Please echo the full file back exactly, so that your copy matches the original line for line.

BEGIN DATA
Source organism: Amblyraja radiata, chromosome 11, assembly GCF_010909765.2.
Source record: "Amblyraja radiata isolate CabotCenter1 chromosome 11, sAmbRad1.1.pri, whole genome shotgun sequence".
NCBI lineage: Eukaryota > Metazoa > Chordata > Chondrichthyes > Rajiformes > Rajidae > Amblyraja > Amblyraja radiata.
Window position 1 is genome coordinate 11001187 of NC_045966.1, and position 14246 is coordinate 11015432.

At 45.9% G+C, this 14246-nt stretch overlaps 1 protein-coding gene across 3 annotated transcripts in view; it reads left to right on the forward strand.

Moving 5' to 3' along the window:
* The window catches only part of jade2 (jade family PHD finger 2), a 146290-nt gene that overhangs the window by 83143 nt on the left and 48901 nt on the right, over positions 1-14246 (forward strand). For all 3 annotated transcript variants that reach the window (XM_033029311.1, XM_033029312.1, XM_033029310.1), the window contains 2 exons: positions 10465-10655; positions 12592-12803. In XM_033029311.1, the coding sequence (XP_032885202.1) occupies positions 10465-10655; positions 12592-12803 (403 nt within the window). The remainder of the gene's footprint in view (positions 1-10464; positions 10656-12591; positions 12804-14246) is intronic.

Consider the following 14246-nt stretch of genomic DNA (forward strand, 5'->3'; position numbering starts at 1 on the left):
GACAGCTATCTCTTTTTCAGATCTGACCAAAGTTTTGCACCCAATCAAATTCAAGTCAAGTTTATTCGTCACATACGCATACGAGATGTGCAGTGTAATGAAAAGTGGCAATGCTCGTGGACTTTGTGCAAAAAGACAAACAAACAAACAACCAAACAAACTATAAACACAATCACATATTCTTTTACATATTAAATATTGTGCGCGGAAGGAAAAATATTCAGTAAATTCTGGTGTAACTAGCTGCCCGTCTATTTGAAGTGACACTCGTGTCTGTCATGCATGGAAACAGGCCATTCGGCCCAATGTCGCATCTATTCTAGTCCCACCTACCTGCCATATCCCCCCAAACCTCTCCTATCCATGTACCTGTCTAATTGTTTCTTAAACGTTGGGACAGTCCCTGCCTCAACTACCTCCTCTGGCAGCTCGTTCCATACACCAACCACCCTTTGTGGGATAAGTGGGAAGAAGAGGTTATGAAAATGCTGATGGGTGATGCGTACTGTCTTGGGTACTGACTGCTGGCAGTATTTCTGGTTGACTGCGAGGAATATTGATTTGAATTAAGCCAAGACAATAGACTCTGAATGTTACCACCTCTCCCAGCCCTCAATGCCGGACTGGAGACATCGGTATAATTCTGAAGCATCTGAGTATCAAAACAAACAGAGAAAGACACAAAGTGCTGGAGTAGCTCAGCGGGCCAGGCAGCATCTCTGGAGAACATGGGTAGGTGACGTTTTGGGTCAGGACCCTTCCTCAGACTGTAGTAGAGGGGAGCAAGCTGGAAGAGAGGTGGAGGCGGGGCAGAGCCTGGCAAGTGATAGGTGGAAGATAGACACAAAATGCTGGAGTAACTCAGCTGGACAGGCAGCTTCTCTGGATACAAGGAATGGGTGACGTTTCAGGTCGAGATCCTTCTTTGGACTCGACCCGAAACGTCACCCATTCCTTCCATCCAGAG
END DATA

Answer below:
Source organism: Amblyraja radiata, chromosome 11, assembly GCF_010909765.2.
Source record: "Amblyraja radiata isolate CabotCenter1 chromosome 11, sAmbRad1.1.pri, whole genome shotgun sequence".
NCBI lineage: Eukaryota > Metazoa > Chordata > Chondrichthyes > Rajiformes > Rajidae > Amblyraja > Amblyraja radiata.
Window position 1 is genome coordinate 11001187 of NC_045966.1, and position 14246 is coordinate 11015432.

At 45.9% G+C, this 14246-nt stretch overlaps 1 protein-coding gene across 3 annotated transcripts in view; it reads left to right on the forward strand.

Moving 5' to 3' along the window:
* The window catches only part of jade2 (jade family PHD finger 2), a 146290-nt gene that overhangs the window by 83143 nt on the left and 48901 nt on the right, over positions 1-14246 (forward strand). For all 3 annotated transcript variants that reach the window (XM_033029311.1, XM_033029312.1, XM_033029310.1), the window contains 2 exons: positions 10465-10655; positions 12592-12803. In XM_033029311.1, the coding sequence (XP_032885202.1) occupies positions 10465-10655; positions 12592-12803 (403 nt within the window). The remainder of the gene's footprint in view (positions 1-10464; positions 10656-12591; positions 12804-14246) is intronic.

Consider the following 14246-nt stretch of genomic DNA (forward strand, 5'->3'; position numbering starts at 1 on the left):
GACAGCTATCTCTTTTTCAGATCTGACCAAAGTTTTGCACCCAATCAAATTCAAGTCAAGTTTATTCGTCACATACGCATACGAGATGTGCAGTGTAATGAAAAGTGGCAATGCTCGTGGACTTTGTGCAAAAAGACAAACAAACAAACAACCAAACAAACTATAAACACAATCACATATTCTTTTACATATTAAATATTGTGCGCGGAAGGAAAAATATTCAGTAAATTCTGGTGTAACTAGCTGCCCGTCTATTTGAAGTGACACTCGTGTCTGTCATGCATGGAAACAGGCCATTCGGCCCAATGTCGCATCTATTCTAGTCCCACCTACCTGCCATATCCCCCCAAACCTCTCCTATCCATGTACCTGTCTAATTGTTTCTTAAACGTTGGGACAGTCCCTGCCTCAACTACCTCCTCTGGCAGCTCGTTCCATACACCAACCACCCTTTGTGGGATAAGTGGGAAGAAGAGGTTATGAAAATGCTGATGGGTGATGCGTACTGTCTTGGGTACTGACTGCTGGCAGTATTTCTGGTTGACTGCGAGGAATATTGATTTGAATTAAGCCAAGACAATAGACTCTGAATGTTACCACCTCTCCCAGCCCTCAATGCCGGACTGGAGACATCGGTATAATTCTGAAGCATCTGAGTATCAAAACAAACAGAGAAAGACACAAAGTGCTGGAGTAGCTCAGCGGGCCAGGCAGCATCTCTGGAGAACATGGGTAGGTGACGTTTTGGGTCAGGACCCTTCCTCAGACTGTAGTAGAGGGGAGCAAGCTGGAAGAGAGGTGGAGGCGGGGCAGAGCCTGGCAAGTGATAGGTGGAAGATAGACACAAAATGCTGGAGTAACTCAGCTGGACAGGCAGCTTCTCTGGATACAAGGAATGGGTGACGTTTCAGGTCGAGATCCTTCTTTGGACTCGACCCGAAACGTCACCCATTCCTTCCATCCAGAG